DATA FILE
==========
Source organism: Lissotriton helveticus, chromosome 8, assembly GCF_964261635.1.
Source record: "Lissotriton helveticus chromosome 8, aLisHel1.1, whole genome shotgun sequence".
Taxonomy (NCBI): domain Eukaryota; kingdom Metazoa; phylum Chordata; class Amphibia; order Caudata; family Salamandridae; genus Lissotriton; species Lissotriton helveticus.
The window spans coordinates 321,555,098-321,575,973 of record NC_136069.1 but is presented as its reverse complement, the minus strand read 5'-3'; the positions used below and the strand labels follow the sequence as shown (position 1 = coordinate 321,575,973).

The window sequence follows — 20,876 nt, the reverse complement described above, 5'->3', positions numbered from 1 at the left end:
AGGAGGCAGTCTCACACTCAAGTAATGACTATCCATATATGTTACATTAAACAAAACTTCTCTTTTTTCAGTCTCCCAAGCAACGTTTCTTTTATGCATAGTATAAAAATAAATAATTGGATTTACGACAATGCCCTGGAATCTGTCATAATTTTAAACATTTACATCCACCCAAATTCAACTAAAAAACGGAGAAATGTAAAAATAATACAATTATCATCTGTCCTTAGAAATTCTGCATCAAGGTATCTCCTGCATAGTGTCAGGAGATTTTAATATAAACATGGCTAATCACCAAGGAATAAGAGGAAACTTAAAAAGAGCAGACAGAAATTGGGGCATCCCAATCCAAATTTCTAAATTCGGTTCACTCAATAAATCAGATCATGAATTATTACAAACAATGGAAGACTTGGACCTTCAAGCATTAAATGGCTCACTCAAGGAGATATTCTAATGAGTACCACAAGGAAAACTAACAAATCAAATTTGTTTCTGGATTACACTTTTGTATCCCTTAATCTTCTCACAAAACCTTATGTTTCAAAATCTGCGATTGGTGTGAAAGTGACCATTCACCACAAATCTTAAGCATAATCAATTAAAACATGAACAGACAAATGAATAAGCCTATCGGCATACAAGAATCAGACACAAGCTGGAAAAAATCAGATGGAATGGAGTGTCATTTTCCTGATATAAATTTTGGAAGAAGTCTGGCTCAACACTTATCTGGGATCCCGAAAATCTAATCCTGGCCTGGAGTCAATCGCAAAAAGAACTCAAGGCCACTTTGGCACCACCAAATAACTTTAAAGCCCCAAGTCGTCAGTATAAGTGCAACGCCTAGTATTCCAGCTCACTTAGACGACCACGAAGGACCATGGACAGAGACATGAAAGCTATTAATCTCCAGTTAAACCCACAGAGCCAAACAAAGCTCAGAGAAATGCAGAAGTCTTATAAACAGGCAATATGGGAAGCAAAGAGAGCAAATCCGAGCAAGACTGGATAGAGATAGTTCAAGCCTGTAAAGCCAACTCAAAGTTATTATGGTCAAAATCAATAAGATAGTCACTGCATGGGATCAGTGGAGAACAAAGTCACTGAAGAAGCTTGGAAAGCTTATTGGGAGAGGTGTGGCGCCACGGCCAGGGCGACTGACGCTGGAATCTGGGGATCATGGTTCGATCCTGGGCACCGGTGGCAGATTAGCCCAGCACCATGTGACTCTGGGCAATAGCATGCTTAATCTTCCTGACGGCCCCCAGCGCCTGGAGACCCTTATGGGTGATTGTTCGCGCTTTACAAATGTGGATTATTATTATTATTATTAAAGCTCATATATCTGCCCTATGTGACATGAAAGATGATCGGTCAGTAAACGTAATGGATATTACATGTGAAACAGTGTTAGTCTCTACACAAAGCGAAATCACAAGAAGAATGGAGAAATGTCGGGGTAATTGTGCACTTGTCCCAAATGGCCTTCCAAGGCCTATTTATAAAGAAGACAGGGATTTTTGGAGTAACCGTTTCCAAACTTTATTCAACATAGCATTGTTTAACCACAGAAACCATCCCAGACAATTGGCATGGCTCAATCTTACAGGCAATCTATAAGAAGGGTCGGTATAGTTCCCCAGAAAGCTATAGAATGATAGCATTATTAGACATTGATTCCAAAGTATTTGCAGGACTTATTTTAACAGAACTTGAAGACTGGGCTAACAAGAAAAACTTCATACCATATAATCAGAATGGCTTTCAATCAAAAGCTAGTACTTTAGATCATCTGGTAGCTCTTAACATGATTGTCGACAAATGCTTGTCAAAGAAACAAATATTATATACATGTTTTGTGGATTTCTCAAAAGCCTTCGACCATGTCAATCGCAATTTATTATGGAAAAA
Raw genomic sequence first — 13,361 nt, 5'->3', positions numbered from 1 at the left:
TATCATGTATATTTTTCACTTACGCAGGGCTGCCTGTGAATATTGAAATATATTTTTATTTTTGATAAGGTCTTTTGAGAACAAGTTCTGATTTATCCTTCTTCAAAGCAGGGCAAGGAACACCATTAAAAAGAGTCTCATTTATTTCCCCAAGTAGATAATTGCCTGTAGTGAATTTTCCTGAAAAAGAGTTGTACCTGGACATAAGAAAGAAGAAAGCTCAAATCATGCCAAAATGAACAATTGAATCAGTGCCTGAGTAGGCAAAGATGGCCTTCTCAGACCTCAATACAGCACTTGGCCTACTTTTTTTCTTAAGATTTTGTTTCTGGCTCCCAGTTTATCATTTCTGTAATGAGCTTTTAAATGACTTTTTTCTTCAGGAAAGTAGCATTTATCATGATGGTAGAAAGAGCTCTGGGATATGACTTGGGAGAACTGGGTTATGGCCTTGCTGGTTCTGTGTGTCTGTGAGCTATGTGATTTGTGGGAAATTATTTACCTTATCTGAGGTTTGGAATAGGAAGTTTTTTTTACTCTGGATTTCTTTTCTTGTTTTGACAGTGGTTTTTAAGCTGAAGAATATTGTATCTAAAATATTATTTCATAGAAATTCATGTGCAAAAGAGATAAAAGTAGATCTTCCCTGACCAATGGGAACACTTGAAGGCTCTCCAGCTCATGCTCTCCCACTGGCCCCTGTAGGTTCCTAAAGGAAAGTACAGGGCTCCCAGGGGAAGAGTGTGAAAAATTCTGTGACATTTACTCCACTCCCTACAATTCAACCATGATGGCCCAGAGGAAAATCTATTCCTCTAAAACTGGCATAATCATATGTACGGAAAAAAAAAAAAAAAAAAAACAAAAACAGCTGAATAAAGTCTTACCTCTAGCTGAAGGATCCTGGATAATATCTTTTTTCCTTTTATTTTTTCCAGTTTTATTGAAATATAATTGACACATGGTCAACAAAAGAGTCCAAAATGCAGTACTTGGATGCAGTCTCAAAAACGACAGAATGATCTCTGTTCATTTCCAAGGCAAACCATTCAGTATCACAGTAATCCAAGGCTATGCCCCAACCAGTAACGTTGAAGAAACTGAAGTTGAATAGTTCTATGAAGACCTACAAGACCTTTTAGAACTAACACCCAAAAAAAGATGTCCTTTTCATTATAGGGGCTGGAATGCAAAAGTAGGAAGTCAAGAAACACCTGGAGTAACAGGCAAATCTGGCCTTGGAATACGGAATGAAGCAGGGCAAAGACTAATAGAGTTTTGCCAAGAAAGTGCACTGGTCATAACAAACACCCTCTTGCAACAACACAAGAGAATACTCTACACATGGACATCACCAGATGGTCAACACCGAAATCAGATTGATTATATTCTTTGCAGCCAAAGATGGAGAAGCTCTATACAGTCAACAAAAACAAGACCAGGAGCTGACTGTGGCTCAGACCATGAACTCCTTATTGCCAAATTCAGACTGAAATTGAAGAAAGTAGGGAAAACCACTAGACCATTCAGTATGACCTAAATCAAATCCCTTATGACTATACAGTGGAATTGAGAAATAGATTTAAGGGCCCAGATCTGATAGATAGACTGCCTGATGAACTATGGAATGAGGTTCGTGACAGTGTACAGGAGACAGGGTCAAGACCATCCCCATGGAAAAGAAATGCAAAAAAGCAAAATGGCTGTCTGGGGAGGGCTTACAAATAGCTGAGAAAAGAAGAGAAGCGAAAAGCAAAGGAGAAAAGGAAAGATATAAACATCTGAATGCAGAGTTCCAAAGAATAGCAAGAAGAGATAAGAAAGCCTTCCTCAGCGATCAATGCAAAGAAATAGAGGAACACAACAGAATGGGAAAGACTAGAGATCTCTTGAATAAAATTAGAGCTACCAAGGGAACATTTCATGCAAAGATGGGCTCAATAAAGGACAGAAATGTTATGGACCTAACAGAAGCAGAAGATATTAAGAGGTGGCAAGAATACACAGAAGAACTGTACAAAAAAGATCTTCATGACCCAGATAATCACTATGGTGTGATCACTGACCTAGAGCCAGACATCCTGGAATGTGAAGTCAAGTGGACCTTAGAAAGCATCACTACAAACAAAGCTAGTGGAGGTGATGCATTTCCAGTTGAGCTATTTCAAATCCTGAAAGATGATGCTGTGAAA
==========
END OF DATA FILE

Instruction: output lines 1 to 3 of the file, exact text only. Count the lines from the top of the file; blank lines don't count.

Source organism: Lissotriton helveticus, chromosome 8, assembly GCF_964261635.1.
Source record: "Lissotriton helveticus chromosome 8, aLisHel1.1, whole genome shotgun sequence".
Taxonomy (NCBI): domain Eukaryota; kingdom Metazoa; phylum Chordata; class Amphibia; order Caudata; family Salamandridae; genus Lissotriton; species Lissotriton helveticus.